Runner's Knee - Understanding Patellofemoral Pain & Iliotibial Band Pain

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Runner's Knee - Understanding Patellofemoral Pain & Iliotibial Band Pain

Runner's Knee - Understanding Patellofemoral Pain & Iliotibial Band Pain

Running offers incredible fitness benefits, yet it can take a toll on the body. Small aches can swiftly escalate into injuries, hindering our mobility and impeding our running goals. One prevalent issue among runners, regardless of expertise, is Runner's Knee, known as Patellofemoral Pain Syndrome and/or Iliotibial Band Pain/Syndrome. This persistent ailment can disrupt daily activities, emphasizing the need for early intervention. In this piece, we delve into the causes, development, physiotherapy management, and preventive measures for Runner's Knee.

Understanding Runner’s Knee

Runner's knee encompasses various knee conditions causing pain, predominantly observed in the running community. Although more prevalent in runners, this condition can manifest during walking, hiking, jumping, and cycling. Two primary conditions associated with runner's knee are patellofemoral pain syndrome (PFPS) and Iliotibial Band Syndrome/Pain (ITBS).

Patellofemoral Pain Syndrome (PFPS) triggers pain around or behind the kneecap during weight-bearing activities, exacerbated by knee flexion, such as running and squatting. The patellofemoral joint involves the posterior patella (kneecap) and the articulating groove of the femur bone (anterior). It can also be uncomfortable while kneeling on the affected knee.

patellofemoral joint anatomy
Figure 1: Patello-femoral & Tibiofemoral Joint Anatomy (from PhysioPedia)

Iliotibial Band Pain Syndrome (ITBS) similarly causes tenderness on the lateral knee aspect. The iliotibial tract, a thick fascial band along the thigh's lateral aspect, aggravates during repetitive knee flexion and extension movements like running and cycling. The iliotibial tract is a thick band of fascia that runs along the lateral aspect of the thigh. It descends from the deep connective tissues of the tensor fascia latae and gluteus maximus muscles and inserts into the lateral tibial plateau.

iliotibial band syndrome
Figure 2: Iliotibial Band Anatomy

How Does Runner’s Knee Develop?

Runner’s knee typically results from multiple factors with potentially numerous reasons why you may be experiencing pain. Investigative research highlights biomechanical aspects and muscle weaknesses contributing to pain. Often, spikes in training/running load, poor gait efficiency, muscular imbalances, tightness, and reduced stability play roles in PFPS and/or ITBS development.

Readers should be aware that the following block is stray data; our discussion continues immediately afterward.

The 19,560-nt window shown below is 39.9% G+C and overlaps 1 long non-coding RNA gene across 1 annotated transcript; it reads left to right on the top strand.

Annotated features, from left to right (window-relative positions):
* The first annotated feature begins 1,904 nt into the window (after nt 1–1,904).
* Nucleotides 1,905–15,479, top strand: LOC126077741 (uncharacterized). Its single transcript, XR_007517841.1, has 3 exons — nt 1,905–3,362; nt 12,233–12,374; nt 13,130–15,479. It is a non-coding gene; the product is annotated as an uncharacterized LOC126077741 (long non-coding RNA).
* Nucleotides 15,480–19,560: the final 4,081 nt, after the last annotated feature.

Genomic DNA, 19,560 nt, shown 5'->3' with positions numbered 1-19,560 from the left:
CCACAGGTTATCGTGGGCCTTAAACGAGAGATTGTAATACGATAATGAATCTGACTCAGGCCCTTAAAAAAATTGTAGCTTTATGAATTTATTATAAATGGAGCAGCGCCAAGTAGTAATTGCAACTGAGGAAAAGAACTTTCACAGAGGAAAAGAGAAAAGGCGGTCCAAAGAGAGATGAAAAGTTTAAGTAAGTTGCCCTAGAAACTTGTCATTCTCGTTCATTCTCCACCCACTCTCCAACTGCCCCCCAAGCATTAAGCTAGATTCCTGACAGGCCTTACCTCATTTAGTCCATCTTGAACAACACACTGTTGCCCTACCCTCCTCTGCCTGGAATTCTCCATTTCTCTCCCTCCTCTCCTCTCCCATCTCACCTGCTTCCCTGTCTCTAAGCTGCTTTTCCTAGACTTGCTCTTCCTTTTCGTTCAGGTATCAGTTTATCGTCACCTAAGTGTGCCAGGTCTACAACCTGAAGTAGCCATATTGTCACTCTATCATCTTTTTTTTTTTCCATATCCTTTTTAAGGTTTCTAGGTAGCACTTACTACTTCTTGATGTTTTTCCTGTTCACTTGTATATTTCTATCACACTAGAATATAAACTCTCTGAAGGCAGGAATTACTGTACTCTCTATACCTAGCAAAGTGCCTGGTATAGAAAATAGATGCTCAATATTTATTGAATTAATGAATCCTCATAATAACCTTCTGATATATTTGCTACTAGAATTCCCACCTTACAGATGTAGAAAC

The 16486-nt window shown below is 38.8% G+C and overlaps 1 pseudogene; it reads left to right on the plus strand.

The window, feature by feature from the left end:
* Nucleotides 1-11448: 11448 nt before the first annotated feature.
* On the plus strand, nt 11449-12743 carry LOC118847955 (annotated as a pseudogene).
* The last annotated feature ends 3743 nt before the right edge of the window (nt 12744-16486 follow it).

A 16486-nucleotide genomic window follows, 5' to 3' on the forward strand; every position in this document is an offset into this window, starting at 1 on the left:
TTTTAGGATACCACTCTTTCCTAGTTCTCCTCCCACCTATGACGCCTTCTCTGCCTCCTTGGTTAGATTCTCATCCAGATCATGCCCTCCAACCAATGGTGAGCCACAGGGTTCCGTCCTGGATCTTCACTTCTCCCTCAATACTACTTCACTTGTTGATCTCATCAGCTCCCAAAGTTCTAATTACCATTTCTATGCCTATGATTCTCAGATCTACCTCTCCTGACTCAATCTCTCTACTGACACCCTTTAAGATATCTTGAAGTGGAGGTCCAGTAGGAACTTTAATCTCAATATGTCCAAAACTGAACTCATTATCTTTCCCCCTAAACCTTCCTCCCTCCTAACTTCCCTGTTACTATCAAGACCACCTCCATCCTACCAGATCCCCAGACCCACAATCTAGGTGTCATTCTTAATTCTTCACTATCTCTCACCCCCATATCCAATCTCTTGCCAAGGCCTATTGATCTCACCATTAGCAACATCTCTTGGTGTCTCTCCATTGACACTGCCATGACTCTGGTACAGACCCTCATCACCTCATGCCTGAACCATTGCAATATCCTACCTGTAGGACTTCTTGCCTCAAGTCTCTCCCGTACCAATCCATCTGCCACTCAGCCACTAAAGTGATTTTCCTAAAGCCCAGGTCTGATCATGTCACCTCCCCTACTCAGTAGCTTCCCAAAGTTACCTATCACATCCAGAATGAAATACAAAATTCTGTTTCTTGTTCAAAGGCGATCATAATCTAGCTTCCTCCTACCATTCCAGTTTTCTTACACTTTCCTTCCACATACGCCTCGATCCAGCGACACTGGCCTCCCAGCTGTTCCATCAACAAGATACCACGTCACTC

Treatment for a Pain-Free Return to Running

Physiotherapy aims to alleviate inflammation and pain, employing taping techniques and managing/monitoring training loads. Tailored rehabilitation plans address individual needs, focusing initially on pain management through manual therapy. Long-term rehabilitation emphasizes strengthening and biomechanical enhancements crucial for performance and pain reduction. Distinguishing between PFPS and ITBS is essential as exercises for one may exacerbate the other's pain!

Can Runner’s Knee be Prevented?

Absolutely! Gradual mileage increments and avoiding abrupt increases in running load are pivotal. Well-cushioned, supportive running shoes help minimize knee impact, especially for beginners. A musculoskeletal screening and testing session with our physiotherapist assesses physical and biomechanical aspects, offering insights into Runner’s Knee risk. A customized prevention plan with regular check-ins minimizes injury potential and optimizes training for your goals.

To Finish

Understanding the root cause of knee pain in Runner’s Knee is key to its effective management through physiotherapy. Addressing the underlying PFPS and/or ITBS is vital to prevent recurrence.

Prevention outshines cure! If experiencing symptoms or new to running, consider a physiotherapy consultation or musculoskeletal screening and testing consultation for tailored guidance.

Keep running with joy! 🏃‍♀️🏃‍♂️

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Disclaimer: This blog is for informational purposes and should not be considered a substitute for professional medical advice. Please consult with our qualified healthcare providers for personalised recommendations related to your specific condition and needs.